Steve McGarrigle played trumpet and almost certainly aided with programming on the first three tracks. Pete Avery sang backing vocals on Slowing Down, which was a bit of a mistake on my part - having backing vocals both louder and better than the main vocals, but never mind. Charlie Adlard, he of Soul, the Cosmic Rays, and who now draws The Walking Dead comic (and is as such probably the man to blame for why you can no longer turn on the telly without seeing zombies) played drums on Fucking Bastard and fire extinguisher on Lies - which was inspired by a dream I had featuring a Target Doctor Who novel apparently called Lies. The cover was predominantly yellow and featured Sea Devils drawn by Chris Achilleos. Ian Elliott is the gentleman with the Newcastle accent who can be heard enthusiastically agreeing that Steve Kütz is a fucking bastard on the song of that name, for that's who it was about, because I'd shared a house with him and the guy was a pain in the arse, quite frankly. Possibly ironically, Steve Kütz plays bass on Garreth is a Pervert, which was just the three of us mucking about. I guess he was less annoying that day.
Do Easy was never really intended to be anything but me and whoever else could be bothered, but Garreth Roberts probably came closest to making it a duo. He features on this tape on Fucking Bastard, Groove 1889, Garreth is a Pervert and Lies, and most of the singing which obviously isn't me was by him. I later re-recorded Groove 1889 for the Illyana Rasputin tape but Garreth failed to show, so I still prefer this version. Smilin' Paul Mercer sings on Decay. Improvisation 1986 was performed by Steve McGarrigle, Garreth Roberts, and myself - the TBM department at Maidstone College of Art was built in such a way as to make a sort of natural arena of the roof of the ground floor printing department, formed by the four inner walls of our own first floor department. Garreth, Steve and myself were bored so we set up a load of percussion instruments out there and just banged away for a bit, and I recorded it.

The woman you can hear laughing on Surveillance II achieved brief infamy a couple of years earlier when she appeared accessorised with her dead grandad's false teeth on the front page of The Sun newspaper as an example of why punk rock was an affront to common decency and all that good stuff.



Tracks:
1 - This Can't Go On Forever
2 - Human Fly
3 - Slowing Down
4 - Fucking Bastard
5 - Groove 1889
6 - Garreth is a Pervert
7 - Your Arms
8 - Lies
9 - Who You Are
10 - Spit Hop
11 - Decay
12 - Surveillance II
13 - Improvisation 1986
14 - Pause


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Monday, 27 February 2017

We Be Echo - Ceza Evi: Special Edition (1983) C60


Please refer to previous blog entries as linked in the index (see foot of this entry, immediately following the track list) or the dedicated We Be Echo website if you're either not sure who We Be Echo are, or else have them confused with a San Francisco jazz band.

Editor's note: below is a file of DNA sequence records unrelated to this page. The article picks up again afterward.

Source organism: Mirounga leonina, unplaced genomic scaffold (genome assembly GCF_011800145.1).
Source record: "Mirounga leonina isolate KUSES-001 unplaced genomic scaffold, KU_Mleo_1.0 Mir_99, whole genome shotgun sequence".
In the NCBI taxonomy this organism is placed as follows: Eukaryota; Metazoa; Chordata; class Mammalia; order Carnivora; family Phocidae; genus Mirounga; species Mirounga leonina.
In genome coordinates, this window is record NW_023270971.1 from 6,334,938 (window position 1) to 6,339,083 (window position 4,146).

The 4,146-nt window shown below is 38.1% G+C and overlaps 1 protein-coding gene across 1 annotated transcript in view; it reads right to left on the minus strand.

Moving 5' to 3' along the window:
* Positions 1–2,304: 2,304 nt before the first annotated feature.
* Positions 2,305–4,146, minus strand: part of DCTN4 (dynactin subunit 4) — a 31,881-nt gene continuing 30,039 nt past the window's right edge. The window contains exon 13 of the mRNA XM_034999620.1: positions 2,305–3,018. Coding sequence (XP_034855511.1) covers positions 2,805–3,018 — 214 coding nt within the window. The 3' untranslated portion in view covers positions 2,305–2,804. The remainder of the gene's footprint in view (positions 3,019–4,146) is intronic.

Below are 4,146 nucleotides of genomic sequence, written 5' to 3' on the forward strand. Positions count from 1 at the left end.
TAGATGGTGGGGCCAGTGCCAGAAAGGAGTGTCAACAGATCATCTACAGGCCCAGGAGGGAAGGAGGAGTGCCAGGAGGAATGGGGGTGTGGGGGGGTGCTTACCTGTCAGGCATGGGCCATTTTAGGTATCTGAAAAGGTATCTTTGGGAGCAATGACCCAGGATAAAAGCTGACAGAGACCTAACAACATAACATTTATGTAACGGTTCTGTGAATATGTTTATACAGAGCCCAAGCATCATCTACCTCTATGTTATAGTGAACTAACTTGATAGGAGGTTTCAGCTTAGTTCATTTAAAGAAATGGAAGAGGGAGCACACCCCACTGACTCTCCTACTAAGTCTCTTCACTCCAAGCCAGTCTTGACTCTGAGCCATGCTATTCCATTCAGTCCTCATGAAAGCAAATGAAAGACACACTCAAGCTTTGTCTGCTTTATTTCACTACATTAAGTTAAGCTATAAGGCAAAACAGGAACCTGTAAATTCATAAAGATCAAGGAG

I'm not sure what the reasoning was behind this souped-up version of Ceza Evi, released about a year after the first version. It mixes about half of the original tracks with more recent material, although the duplicates may actually have been polished up a little for all I know. Maybe this was an exercise in reclaiming the tape from Larry Peterson's Cause For Concern label, or Kevin had simply become dissatisfied with the earlier version of the tape - I don't know, but in any case the special edition works as a distinct album in its own right and is certainly more than just a director's cut.

Connoisseurs of weirdy music may be interested to learn, or else may already know, that Inside Life's Wire features the huffing and puffing of Genesis P. Orridge and Iham who used to edit Nanavesh on thigh-bone trumpets; and some of the other tracks feature vocals from Bobbie, Kevin's wife.

I really don't know what else to say about this one - almost a perfect tape album in my view. I certainly can't think of many which still sound this good thirty years later. 


Tracks:
1 - (introduction)
2 - Sexuality
3 - Punish You
4 - No Going Back
5 - Dawn
6 - Dull Day
7 - Cave Dweller
8 - Inside Life's Wire
9 - After the Battle
10 - Communication
11 - This Hour's Mine
12 - I Want
13 - Breakdown
14 - Paranoia
15 - House of Punishment
16 - Who You Are
17 - Bright Sheets
18 - I Do
19 - The Shout


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Saturday, 18 February 2017

The Dovers - Nobody Never Told Me Nothing About No Lights (1992) C90+


That's Maydew House in Bermondsey which would be where we recorded the material on this tape, because I can't be arsed to scan a boring generic cassette inlay card. Carl's flat would be somewhere at the bottom on the right, and I think Danny Baker lived on the floor above at some point. The arbitrary title of this cassette derived from a conversation I had about double negatives with fellow Catford based postman Micky Evans who said this was his favourite one, as uttered by some bloke on a television documentary. The tape was recorded by Carl Glover and myself on Carl's portastudio between Sunday the 27th of October, 1991 and Saturday the 25th of January 1992, except Tim Song, which wasn't on the original tape. Tim Song and the recordings immediately before and after were recorded on Saturday the 11th of November, 1991 with Christine - Carl's girlfriend - as part of a tape letter sent to my friend Tim. This seemed as good a place for it as any. There are plenty of other entries concerning the Dovers to be found elsewhere on this blog so if you're still confused about anything, please refer to the index which can be found at the foot of this one.